Thursday, 13 February 2014

Addressing the Engineering Gender Balance Issue

Engineering underpins human progress. Engineering is about the practical delivery of scientifically informed solutions for the great challenges and opportunities in a rapidly changing world.

It is therefore surprising that females are not as much part of this challenge as males. I know in 2009 the percentage of females as members of Engineers Ireland was approximately 9%. In the same year, the UK Engineering Council reported that 'fewer than 13% of new Chartered Engineers were women'.
UCD EGA members attending the Engineers Ireland Young Engineers Ball October 2013
UCD reports this year that the percentage of females in the First Year class has fallen to 15% in 2013. In the 1970s I know that the percentage of female engineering students in UCD was approximately 1% but it grew rapidly in the 1980s and 1990s to some 20% - 30% on average.

This is an issue nationally and internationally that needs to be addressed. When I visited UCC and UL as President of Engineers Ireland in 2012 I was informed of concerns on lack of gender balance in the engineering student balance in both colleges.

On the other hand, the University of Sydney reports in May 2012 'mid year female graduates of engineering and information technologies experiencing record numbers'. So it’s not a universal issue on a global scale.

Sisters Isobel, Merrilyn and Rebecca James at University of Sydney Engineering
and IT Department are part of a growing number of female engineering students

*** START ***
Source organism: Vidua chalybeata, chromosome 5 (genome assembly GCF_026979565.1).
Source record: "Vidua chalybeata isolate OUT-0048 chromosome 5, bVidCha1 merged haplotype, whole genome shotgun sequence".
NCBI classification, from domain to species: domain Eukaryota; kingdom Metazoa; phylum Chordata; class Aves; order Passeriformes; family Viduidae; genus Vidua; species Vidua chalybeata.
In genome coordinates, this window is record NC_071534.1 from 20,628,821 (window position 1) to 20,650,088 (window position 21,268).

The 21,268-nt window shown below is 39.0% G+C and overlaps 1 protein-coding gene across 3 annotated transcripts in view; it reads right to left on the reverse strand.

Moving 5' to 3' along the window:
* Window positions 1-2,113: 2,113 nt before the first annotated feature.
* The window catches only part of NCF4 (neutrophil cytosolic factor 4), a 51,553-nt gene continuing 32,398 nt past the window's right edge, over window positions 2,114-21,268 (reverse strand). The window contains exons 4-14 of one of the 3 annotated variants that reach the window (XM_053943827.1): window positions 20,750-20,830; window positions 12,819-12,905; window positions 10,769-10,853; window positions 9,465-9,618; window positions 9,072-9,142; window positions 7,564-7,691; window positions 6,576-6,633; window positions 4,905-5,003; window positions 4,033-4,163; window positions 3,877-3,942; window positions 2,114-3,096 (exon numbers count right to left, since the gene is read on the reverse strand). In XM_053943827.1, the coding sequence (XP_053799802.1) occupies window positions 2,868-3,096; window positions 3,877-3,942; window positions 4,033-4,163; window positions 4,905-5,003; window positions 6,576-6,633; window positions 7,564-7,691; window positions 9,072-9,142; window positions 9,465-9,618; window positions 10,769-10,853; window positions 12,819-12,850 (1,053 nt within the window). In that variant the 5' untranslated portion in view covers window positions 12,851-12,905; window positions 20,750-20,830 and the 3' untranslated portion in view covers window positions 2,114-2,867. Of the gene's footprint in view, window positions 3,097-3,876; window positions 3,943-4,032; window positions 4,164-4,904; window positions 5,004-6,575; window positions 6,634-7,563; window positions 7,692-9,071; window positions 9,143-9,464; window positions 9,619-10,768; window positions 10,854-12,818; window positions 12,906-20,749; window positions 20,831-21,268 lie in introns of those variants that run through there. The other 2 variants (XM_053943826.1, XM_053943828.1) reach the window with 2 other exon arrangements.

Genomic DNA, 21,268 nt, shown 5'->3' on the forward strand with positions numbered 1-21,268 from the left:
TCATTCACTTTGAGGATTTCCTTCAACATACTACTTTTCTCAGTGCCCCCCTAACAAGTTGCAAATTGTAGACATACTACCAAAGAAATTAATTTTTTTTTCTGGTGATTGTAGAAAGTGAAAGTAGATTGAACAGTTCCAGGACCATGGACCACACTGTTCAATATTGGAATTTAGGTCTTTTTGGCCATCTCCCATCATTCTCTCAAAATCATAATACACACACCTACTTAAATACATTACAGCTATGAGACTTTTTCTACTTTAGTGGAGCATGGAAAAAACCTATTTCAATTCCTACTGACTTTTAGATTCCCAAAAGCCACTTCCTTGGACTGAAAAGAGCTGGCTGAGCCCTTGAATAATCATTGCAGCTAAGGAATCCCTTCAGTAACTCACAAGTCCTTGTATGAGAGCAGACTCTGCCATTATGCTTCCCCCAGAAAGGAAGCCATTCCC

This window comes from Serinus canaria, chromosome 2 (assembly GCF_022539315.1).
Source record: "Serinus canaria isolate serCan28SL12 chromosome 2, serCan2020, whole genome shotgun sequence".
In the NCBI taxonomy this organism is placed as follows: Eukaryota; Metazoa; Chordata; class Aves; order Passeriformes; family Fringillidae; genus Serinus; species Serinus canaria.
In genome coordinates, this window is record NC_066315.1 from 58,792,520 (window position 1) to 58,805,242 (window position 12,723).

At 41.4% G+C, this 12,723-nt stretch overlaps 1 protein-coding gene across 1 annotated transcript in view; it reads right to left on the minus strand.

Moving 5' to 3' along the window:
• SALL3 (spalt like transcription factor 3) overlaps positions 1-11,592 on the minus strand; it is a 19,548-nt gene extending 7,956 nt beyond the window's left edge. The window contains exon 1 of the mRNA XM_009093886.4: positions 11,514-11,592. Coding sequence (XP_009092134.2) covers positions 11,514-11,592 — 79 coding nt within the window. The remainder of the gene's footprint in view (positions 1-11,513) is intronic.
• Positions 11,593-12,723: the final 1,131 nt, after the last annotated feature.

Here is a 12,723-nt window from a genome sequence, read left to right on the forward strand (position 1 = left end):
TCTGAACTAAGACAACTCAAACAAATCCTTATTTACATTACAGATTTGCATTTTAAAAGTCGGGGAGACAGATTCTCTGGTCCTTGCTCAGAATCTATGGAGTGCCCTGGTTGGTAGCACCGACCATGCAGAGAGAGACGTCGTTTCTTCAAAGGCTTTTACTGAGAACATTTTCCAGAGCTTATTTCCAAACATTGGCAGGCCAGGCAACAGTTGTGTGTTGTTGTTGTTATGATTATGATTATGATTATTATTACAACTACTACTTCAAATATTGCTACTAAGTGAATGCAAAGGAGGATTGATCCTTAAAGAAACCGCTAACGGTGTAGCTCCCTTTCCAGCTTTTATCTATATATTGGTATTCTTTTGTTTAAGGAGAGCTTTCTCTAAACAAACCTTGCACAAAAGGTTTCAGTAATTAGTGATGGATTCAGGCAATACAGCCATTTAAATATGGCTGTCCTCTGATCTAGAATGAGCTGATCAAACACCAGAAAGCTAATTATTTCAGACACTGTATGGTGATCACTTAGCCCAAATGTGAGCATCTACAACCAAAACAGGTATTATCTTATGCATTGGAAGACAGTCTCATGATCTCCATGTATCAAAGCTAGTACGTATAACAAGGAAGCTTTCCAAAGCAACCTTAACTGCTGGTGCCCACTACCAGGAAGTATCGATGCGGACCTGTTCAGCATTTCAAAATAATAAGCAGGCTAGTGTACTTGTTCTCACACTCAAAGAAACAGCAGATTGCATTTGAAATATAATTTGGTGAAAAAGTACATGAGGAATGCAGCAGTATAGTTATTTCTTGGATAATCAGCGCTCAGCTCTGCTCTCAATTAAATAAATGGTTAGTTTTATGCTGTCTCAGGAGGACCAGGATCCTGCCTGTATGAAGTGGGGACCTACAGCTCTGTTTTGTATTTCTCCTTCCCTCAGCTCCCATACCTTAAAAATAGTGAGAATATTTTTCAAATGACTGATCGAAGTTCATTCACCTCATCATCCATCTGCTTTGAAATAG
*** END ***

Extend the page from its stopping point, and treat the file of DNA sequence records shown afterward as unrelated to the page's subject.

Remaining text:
There are many reasons put forward for the lower participation of females in the engineering profession. Factors involved include:

   Lack of emphasis on STEM subjects taught at second level in girls schools

   Cultural perceptions of women

   Influence of family attitudes

   Favoured career/life balance

   Variations depending on various branches of engineering and science
In general terms there appears to be a predominance of males in the physics, engineering and IT areas while the reverse is the case with social science and life sciences generally.
My own personal experience is one favouring a 50:50 male:female balance as achievable as the technical and project management skills of both genders are manifestly equal and need to be recognised as such. Engineers Ireland recognised this ideal balance in the widely acclaimed TV advert on 'Chartered Engineer - bringing dreams to life for me and you'. Click here to see TV advert.

Biomedical Engineer Claire Lillis from the Engineers Ireland
Chartered Engineer TV advert - 'These things were made for me and you’
The EGA are concerned at the developing gender balance issue at UCD Engineering and will set up a Board Subcommittee to make recommendations to address the current situation.